11 FEBRUARY 1938, Page 44


In brighter markets there would surely have been a better response to the excellent results of Thomas Tilling, the road transport combine. This progressive undertaking has not merely increased its net profit from £4o4,6ro to £456,399, a new record, but has decided to supplement its cash dividend of to per cent. by a 25 per cent. scrip bonus. As a general rule I am strongly opposed to the practice of deliberately writing up assets for the purpose of making a capital bonus distribution, but here is a legitimate exception. Tilling's holding of 1,933,142 shares of the Tilling and British Auto- mobile Traction subsidiary, after being written up by £1,164,362, will still figure in the books at no more than £2,020,105, or the equivalent of 20S. r rd. per share. As this company pays a steady Jo per cent. dividend, and itself distributes capital bonuses from time to time, the shares are obviously worth much more than 20S. 11d., and, indeed, command a market quotation of 55s. Despite the write-up, there is thus a substantial hidden reserve in Thomas Tilling's valuation of this holding.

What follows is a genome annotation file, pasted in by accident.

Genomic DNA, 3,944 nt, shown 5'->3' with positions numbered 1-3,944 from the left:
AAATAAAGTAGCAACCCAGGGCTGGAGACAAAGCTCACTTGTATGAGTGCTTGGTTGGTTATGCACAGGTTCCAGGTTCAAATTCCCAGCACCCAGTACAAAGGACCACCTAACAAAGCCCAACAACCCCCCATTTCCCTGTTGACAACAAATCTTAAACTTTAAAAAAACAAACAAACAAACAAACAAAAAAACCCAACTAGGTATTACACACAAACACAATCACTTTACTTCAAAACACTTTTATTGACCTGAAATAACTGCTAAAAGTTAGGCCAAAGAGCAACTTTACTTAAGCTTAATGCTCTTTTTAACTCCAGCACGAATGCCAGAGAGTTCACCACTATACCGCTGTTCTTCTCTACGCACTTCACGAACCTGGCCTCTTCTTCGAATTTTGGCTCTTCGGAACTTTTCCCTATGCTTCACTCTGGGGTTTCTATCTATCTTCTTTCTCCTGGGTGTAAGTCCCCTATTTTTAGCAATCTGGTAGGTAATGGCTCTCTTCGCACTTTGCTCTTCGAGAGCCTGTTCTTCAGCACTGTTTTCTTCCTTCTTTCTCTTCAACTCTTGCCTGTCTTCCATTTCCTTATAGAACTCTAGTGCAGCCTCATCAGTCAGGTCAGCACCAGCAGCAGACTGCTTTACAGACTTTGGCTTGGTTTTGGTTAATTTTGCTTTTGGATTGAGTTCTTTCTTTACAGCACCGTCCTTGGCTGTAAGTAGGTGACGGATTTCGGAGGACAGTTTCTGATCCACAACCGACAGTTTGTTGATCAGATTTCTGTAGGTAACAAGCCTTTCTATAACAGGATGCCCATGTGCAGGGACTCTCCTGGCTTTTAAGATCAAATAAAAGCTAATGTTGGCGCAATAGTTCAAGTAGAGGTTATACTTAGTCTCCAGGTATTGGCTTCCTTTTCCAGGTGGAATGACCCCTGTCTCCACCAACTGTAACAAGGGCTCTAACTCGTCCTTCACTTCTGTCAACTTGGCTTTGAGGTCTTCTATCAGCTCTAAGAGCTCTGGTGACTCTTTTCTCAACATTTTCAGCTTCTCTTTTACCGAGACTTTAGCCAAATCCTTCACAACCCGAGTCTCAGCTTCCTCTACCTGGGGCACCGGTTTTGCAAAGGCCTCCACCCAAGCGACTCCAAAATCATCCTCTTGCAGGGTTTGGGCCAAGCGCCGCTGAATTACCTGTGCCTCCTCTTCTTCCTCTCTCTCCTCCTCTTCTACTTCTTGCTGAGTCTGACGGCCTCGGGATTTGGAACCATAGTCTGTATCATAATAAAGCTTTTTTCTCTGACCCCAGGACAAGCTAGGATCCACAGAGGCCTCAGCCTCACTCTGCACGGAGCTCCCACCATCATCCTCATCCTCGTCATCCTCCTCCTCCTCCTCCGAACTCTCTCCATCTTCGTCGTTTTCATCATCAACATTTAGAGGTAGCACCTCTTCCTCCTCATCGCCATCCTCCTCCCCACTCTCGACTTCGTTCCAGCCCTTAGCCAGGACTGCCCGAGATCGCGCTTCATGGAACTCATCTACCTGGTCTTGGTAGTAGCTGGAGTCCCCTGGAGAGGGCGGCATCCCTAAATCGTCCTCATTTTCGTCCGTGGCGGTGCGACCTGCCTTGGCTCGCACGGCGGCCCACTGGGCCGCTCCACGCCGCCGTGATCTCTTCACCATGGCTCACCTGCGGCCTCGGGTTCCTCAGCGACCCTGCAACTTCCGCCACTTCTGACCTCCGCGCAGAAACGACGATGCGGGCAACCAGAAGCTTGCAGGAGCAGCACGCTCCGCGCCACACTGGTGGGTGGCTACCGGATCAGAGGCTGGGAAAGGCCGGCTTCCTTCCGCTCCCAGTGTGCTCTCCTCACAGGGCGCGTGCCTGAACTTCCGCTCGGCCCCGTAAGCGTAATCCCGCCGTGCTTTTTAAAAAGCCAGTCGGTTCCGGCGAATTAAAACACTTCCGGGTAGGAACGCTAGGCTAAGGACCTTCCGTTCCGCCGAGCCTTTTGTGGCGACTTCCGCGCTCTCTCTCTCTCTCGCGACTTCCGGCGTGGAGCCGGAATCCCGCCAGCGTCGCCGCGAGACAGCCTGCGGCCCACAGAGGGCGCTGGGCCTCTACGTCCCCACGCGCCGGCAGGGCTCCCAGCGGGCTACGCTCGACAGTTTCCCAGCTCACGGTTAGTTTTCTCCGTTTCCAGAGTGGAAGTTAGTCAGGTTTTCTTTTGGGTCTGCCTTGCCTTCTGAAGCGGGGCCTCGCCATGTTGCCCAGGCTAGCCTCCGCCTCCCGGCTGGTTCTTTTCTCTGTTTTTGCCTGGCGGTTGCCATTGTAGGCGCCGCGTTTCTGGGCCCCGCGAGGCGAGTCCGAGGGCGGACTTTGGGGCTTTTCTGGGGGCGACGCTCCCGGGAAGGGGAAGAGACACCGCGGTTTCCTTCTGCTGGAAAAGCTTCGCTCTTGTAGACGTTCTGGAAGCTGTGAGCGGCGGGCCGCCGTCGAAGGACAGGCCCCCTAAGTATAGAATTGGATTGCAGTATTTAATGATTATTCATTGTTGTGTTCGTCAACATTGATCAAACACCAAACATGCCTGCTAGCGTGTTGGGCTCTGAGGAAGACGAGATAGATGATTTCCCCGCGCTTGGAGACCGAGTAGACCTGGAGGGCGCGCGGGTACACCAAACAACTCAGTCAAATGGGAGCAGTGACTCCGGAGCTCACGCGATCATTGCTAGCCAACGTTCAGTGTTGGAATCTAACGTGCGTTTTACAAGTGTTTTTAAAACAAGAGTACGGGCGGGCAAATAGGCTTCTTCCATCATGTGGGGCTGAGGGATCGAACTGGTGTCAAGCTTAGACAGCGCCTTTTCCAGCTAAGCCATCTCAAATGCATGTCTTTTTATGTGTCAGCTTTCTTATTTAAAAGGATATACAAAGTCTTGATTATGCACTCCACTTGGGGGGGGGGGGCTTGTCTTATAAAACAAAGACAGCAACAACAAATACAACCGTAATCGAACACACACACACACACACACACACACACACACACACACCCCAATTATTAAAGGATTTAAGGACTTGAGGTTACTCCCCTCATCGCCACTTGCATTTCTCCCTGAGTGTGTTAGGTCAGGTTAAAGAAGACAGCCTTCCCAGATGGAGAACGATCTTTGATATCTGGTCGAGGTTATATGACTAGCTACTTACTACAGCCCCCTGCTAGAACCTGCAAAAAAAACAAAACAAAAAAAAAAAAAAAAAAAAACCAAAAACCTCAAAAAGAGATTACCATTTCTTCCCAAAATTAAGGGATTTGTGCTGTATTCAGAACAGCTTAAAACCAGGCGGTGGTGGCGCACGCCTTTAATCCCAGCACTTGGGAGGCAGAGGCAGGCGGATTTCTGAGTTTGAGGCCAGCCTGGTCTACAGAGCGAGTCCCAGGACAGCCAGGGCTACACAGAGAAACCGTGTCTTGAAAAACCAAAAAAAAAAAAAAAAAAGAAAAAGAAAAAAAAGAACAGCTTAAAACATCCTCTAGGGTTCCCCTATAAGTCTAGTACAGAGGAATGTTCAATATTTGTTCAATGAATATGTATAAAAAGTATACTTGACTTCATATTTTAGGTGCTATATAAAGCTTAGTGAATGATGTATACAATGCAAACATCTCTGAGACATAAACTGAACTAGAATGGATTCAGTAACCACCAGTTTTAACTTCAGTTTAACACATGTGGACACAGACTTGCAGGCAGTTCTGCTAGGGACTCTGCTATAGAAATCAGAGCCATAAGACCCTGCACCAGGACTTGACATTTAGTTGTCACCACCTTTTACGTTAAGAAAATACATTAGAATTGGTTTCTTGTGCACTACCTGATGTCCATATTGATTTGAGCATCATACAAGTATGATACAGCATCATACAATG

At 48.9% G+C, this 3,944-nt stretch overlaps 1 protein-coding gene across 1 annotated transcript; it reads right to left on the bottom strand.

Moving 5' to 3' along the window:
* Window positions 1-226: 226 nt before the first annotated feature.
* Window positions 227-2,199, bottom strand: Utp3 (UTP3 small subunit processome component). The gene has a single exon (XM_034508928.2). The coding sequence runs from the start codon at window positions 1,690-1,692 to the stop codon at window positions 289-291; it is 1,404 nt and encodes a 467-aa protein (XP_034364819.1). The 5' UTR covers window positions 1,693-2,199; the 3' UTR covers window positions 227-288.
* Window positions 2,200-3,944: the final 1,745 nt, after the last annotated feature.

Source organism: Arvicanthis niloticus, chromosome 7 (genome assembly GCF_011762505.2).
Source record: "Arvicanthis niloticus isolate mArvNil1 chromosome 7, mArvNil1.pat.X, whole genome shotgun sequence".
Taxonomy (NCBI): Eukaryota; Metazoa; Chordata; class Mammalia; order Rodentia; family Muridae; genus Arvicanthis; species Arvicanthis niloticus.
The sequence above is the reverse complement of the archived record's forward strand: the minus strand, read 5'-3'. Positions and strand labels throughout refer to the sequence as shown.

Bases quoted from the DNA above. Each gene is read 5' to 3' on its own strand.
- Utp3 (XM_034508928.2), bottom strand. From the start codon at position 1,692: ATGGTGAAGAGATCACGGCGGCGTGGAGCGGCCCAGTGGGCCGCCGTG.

What are the prospects for earnings ? Frankly, I think they are good, although they must always reflect the general state of trade and spending pawer throughout the country. The important paint is that the Tillings combine is operated with great efficiency, and that road-passenger transport, having come to terms with the railways, is now able to rationalise itself and keep down its costs. At the current price of 58s. Thomas Tilling £r ordinaries yield only 31 per cent. on the ro per cent. cash dividend, but the rights to the t for 4 free capital bonus are included in the price. If we allow for the rights and assume, as I think is safe, that the ro per cent. rate will be maintained on the larger capital, the yield is 41 per cent. On this basis the shares look to me a worth-while long-term holding, especially as there should still be sufficient scope for expansion of earnings to justify further scrip bonuses.

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